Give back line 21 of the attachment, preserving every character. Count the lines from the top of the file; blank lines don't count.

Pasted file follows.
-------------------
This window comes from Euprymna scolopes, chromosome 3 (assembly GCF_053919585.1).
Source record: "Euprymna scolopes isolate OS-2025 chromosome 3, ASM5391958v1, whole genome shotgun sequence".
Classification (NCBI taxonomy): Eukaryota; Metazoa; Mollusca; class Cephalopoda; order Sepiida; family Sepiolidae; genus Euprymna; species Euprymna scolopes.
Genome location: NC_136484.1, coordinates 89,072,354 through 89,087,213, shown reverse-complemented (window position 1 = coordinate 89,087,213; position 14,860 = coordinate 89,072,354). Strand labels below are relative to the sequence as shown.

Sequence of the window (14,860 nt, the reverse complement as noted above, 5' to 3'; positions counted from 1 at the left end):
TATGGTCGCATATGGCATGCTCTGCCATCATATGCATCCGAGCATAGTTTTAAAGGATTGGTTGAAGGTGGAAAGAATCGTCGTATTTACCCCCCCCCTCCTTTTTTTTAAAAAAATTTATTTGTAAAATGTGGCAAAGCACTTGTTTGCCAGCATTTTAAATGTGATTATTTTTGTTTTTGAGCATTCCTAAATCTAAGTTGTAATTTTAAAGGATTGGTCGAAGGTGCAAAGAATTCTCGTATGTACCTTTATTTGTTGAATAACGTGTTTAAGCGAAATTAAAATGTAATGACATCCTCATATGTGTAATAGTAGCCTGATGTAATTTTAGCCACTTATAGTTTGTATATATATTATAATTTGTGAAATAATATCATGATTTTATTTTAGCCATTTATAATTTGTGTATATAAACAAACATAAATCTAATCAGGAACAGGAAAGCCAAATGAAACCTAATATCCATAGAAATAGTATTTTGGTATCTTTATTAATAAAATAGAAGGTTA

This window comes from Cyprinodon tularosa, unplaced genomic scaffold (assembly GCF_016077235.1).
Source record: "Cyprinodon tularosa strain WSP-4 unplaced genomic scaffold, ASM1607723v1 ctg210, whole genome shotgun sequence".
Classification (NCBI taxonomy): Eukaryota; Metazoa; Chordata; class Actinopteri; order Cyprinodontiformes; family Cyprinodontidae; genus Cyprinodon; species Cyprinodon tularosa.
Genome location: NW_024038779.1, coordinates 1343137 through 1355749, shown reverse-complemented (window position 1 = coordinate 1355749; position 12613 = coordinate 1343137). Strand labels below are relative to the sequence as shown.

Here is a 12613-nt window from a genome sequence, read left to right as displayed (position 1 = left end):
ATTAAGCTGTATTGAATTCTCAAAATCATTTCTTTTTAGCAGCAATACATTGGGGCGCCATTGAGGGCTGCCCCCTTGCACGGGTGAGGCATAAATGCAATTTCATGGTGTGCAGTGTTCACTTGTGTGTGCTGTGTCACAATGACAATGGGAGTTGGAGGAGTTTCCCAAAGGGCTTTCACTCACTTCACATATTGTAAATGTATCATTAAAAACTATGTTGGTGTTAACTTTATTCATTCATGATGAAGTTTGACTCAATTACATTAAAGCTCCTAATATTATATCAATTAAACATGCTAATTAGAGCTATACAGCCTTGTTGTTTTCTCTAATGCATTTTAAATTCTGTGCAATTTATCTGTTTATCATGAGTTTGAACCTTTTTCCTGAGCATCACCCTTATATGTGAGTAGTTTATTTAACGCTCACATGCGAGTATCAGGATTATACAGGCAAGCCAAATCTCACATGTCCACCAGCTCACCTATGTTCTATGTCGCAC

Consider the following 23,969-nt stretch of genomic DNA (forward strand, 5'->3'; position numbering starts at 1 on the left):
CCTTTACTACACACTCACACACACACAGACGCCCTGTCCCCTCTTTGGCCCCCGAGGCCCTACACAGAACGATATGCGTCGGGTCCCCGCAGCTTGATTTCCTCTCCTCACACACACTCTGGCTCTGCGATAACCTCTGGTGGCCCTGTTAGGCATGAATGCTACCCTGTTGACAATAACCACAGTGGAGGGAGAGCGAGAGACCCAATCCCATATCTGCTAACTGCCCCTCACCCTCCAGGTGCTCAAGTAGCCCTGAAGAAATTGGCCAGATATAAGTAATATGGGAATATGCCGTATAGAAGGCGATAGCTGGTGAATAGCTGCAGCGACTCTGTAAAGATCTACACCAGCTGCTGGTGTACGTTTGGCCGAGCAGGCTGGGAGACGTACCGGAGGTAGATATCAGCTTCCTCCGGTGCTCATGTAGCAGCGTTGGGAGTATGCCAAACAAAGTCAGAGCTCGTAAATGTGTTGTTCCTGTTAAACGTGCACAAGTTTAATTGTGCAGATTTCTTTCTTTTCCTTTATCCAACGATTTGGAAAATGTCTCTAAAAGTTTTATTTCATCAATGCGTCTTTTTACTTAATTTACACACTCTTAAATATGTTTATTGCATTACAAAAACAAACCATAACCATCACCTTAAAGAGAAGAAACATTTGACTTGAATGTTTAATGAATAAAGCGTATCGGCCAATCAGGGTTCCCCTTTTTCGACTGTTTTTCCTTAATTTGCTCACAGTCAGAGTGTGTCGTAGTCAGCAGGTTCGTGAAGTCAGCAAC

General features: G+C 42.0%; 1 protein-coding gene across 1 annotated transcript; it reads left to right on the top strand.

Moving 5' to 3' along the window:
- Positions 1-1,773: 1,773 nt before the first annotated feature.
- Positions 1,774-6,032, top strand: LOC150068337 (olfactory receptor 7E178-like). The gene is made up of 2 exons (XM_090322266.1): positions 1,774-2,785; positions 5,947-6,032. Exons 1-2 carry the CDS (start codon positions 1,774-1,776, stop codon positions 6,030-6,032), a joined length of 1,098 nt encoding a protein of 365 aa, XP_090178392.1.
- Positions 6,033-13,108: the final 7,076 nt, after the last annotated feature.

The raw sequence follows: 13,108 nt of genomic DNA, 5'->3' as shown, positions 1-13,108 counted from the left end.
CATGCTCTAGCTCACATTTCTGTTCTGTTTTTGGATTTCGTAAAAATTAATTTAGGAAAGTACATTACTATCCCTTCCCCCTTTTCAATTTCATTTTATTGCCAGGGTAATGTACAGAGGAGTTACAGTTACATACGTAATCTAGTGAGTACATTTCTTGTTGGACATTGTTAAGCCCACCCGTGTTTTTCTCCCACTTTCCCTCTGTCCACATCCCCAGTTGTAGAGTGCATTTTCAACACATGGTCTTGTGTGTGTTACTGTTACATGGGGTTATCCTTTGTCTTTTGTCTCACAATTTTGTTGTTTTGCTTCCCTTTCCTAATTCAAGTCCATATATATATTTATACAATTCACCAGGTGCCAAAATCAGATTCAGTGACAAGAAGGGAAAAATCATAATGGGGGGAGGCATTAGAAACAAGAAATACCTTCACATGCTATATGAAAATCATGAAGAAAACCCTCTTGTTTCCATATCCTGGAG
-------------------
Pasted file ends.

CATGCTCTAGCTCACATTTCTGTTCTGTTTTTGGATTTCGTAAAAATTAATTTAGGAAAGTACATTACTATCCCTTCCCCCTTTTCAATTTCATTTTATTGCCAGGGTAATGTACAGAGGAGTTACAGTTACATACGTAATCTAGTGAGTACATTTCTTGTTGGACATTGTTAAGCCCACCCGTGTTTTTCTCCCACTTTCCCTCTGTCCACATCCCCAGTTGTAGAGTGCATTTTCAACACATGGTCTTGTGTGTGTTACTGTTACATGGGGTTATCCTTTGTCTTTTGTCTCACAATTTTGTTGTTTTGCTTCCCTTTCCTAATTCAAGTCCATATATATATTTATACAATTCACCAGGTGCCAAAATCAGATTCAGTGACAAGAAGGGAAAAATCATAATGGGGGGAGGCATTAGAAACAAGAAATACCTTCACATGCTATATGAAAATCATGAAGAAAACCCTCTTGTTTCCATATCCTGGAG